diseased fish [Archive] - Fly Fishing Forum

: diseased fish

04-26-2002, 02:02 AM
I saw a massive fish working its way down the river bank today. Half its body was out of the water as it moved down river, and it had big white patches on its black back. I had no idea what kind of fish it was. I thought it might be some kind of carp. I tried to cast my fly to it, but it was quickly out of range. About an hour later, I saw the fish behind me on the other side of the river about 20 feet away in shallow water about 5 inches deep, so I spun around and cast my fly to him. I adjusted the position of my fly in the current so that it passed right over his nose, but he had no interest.

After about 10 casts, I heard a splash back on the other side of the river, so I turned and attempted to perform a pickup/forward cast from where my fly lay in the water. As I started forward, I felt a huge weight on my line. It was the monster, and he had taken my fly, or so I thought. He didn't fight at all but just made slow swimming motions, and I dragged him over to me like a log. When he got along side me, I could see that my fly had hooked the base of his dorsal fin. He was a huge, fat rainbow trout, and the big white spots on his black back were swollen blisters. If he had been healthy, I would have be waterskiing down the river as he made his runs, and I doubt my 6x tippet could have landed him. I unhooked him without touching him and he stayed about 3 feet from me slowly moving side to side in the slow current I was standing in.

Does anyone know what kind of disease that trout had?

Earlier, I also caught what I thought was a small brown trout but when I was getting the hook out of his mouth, I noticed the tell tale red slashes of a cutthroat trout underneath his jaw.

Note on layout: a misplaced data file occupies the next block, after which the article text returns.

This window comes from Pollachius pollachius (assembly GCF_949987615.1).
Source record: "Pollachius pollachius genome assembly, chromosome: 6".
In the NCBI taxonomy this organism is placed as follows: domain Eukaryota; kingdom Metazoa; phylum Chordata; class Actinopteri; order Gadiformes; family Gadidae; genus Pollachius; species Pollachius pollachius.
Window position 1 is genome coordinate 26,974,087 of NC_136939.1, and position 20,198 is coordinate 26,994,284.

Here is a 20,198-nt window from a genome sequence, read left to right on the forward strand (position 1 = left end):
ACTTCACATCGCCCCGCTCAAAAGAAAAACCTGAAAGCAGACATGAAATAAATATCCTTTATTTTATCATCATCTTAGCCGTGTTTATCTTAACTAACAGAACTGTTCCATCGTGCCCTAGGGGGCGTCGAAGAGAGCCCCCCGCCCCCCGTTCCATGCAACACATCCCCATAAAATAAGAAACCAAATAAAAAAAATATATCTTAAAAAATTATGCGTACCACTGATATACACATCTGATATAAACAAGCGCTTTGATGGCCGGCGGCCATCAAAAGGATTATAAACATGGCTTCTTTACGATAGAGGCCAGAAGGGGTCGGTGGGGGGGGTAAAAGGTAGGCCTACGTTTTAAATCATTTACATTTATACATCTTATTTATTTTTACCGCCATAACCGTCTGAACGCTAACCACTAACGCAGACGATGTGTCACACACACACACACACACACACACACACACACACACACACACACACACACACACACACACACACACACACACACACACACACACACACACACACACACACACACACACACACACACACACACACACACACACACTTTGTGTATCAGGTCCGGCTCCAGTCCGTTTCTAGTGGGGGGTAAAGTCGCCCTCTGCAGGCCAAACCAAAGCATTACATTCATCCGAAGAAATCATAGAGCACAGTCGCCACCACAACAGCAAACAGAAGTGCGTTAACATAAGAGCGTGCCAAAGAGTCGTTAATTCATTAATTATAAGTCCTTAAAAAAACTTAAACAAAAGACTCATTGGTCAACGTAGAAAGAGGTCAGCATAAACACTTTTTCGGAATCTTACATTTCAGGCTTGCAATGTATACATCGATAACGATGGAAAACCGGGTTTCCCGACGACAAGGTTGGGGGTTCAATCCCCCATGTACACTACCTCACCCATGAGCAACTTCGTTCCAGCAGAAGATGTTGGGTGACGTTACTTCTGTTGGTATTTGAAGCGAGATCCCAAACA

John Desjardins
04-26-2002, 09:29 AM
Per chance did the fish look like this. http://fraa.org/fungblnk.jpg
If so the cause is improper handling by another fisherman.

04-26-2002, 09:51 AM
John, that looks like UDN (ulcerative dermal necrosis) which apears periodically in wild Salmonids back in the UK. Mis-handling and removal of protective scales/slime could leave a fish vulnerable to the infection.

I did some scouting around and it seems that the underlying virus causing the disease has yet to be isolated. It seem most prevalent around spwaning time and fatalities are common at extended periods of high water temperatures.

Guidelines on various waters tend to vary as to what an angler should do when finding a fish in the condition newbie describes. Informing DEP would be a logical first step but should the fish be taken for examination?

John Desjardins
04-26-2002, 10:31 AM
I should have looked at the site I got that picture from before posting, and linked to this one insteadthis one instead (http://fraa.org/fungfish.htm).

Adrian, I hadn't heard of UDN. I'll have to look into it.

04-26-2002, 12:29 PM

That's it. What a shame! That rainbow was a beautiful fish with a black back and incredible rainbow coloring on its sides. Should I report that fish to some local authority?

04-26-2002, 03:18 PM

04-26-2002, 04:48 PM

Actually we get quite alot of that here in Arkansas. the common thought is that it is strictly due to mishandleing by fishermen. While I am certian that fishing pressure, water temperture, and a weakend fish due to spawning behavior are all part of our particular problem, I do not think that it is strictly due to fishermen. We have areas that are totally closed to fishing for months out of the year and fish in those areas still get this fungus. Another problem we have is Humped back fish. As well as fish that have a dark fraction of their body (ie head/tail or left/right). Most think that they are caused my brain damage from hooking or electro shocking of fish.

I would think that if your fish can survive from predation that she will be just fine. Once they can get their strength back they usually come back fine. We dodnt have that muc of a problem with our rainbows though so I'm guessing here.


04-26-2002, 04:50 PM
Holy smokes...spell check!!!